After four overs of such measured tactics, Collingwood signalled the charge by launching Samuels over long-on for six, but with his dander up, he was beaten by a quicker delivery next ball, and Ramdin - who had been so convinced of a caught-behind in the previous over he forgot to pull off the stumping - this time made no mistake in whipping the bails off. It looked like being a terminal blow as Shah and Mascarenhas struggled to pick up their tempo as Powell came back to complete a fine spell.
Powell's last ball, however, was loose and Mascarenhas latched onto it for a welcome boundary, and suddenly England were up and running again. Shah creamed Samuels for 16 in an over, including three fours of varying subtlety, and suddenly the requirement had plummeted to a manageable 40 from 25. That became 24 from 18 as Smith lost his line horribly, allowing Shah to belt a full-toss through the covers and tickle a leg-stump delivery off the pads in an over that culminated in five costly wides down the leg side.
Shah and Mascarenhas never looked back after that. Another pulled four brought the requirement down to nearly a run a ball, and the pair were able to trade in singles, even as Gayle brought his ultra-slow spin into play for a nervy final over. However, a missed swipe down the leg-side gave England victory with two balls to spare.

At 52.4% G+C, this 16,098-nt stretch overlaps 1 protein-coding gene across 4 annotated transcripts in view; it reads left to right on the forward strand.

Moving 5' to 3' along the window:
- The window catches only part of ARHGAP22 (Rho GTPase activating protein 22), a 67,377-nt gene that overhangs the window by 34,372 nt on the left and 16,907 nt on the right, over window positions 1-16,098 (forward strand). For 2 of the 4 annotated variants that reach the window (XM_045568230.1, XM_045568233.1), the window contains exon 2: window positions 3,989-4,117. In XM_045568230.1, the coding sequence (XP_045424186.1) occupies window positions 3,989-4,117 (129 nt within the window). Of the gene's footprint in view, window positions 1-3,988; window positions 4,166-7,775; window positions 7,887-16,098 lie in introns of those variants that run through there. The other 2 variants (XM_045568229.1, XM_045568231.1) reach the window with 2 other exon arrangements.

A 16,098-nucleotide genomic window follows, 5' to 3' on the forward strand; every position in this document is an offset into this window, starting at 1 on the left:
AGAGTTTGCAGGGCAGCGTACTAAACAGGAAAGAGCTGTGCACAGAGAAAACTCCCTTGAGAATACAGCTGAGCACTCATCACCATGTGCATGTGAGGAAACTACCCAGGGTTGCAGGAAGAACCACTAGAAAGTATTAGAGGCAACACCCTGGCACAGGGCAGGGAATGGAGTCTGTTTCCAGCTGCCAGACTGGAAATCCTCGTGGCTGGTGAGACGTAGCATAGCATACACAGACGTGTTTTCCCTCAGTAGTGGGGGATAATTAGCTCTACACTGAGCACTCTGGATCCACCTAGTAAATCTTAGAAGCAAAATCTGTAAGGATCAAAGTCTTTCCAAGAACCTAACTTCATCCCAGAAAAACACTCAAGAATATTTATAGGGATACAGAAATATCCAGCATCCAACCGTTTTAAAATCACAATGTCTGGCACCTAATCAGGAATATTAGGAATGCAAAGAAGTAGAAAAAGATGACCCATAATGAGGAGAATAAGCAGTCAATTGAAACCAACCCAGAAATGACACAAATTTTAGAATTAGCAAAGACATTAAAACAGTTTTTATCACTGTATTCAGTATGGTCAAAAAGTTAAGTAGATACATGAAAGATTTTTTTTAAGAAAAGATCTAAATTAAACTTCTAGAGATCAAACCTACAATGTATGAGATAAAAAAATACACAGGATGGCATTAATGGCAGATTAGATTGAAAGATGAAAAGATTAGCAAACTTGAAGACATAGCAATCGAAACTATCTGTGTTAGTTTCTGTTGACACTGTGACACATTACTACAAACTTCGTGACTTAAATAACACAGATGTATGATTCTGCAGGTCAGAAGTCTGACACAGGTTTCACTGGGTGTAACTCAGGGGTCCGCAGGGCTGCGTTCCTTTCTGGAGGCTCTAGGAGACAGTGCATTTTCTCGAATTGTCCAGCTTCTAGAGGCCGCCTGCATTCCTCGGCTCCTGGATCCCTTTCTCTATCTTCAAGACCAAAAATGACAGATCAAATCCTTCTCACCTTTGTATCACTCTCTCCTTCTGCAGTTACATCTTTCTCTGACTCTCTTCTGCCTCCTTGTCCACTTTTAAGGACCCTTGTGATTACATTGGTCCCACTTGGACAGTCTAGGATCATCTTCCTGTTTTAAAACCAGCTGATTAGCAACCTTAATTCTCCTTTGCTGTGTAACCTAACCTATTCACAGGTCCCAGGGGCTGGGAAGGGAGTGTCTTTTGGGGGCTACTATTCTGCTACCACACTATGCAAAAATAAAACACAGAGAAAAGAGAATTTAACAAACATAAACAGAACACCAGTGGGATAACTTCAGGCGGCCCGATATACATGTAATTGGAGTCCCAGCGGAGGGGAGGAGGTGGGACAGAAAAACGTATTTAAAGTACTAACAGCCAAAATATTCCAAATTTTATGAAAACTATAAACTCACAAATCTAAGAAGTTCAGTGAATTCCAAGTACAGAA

It was a harsh way to finish for Gayle, who had led from the front in his most forceful innings of the tour. Unfortunately he lacked the support of Devon Smith and Shivnarine Chanderpaul, both of whom had been rested after their heroics on Thursday. Instead Gayle had blazed to 33 from 17 balls before his new partner Simmons had managed to squeeze his first run, and Richards was equally cagey before being pinned lbw by Stuart Broad for 10 - via a suspected inside edge.
From that moment on, however, West Indies were back to their unfettered best. Samuels was the next in line, and he picked up in the vein he left off on Thursday night, clubbing his first delivery from Broad clean into the pavilion, before launching Michael Yardy onto the roof of the press box.
Gayle by this time had reached his half-century from 29 deliveries - again with a six, this time off a Dimitri Mascarenhas slower ball - but it was the lack of pace that eventually made the breakthrough. Collingwood brought himself into the attack and struck with his fourth delivery, as Gayle heaved manically and Broad at short third man trotted in to take a steepling top-edge.
Samuels was utterly unfazed by the demise of his skipper, back-cutting Collingwood's next ball for four, before launching Mascarenhas off the back foot for the third six of his innings. But he too succumbed to the slower ball, mowing a slog-sweep into the hands of a back-pedalling Mascarenhas just inside the long-on rope. After that, West Indies' momentum vanished, with just 31 runs coming from the last five overs of the innings. It ultimately proved to be the difference between the sides.
Andrew Miller is UK editor of Cricinfo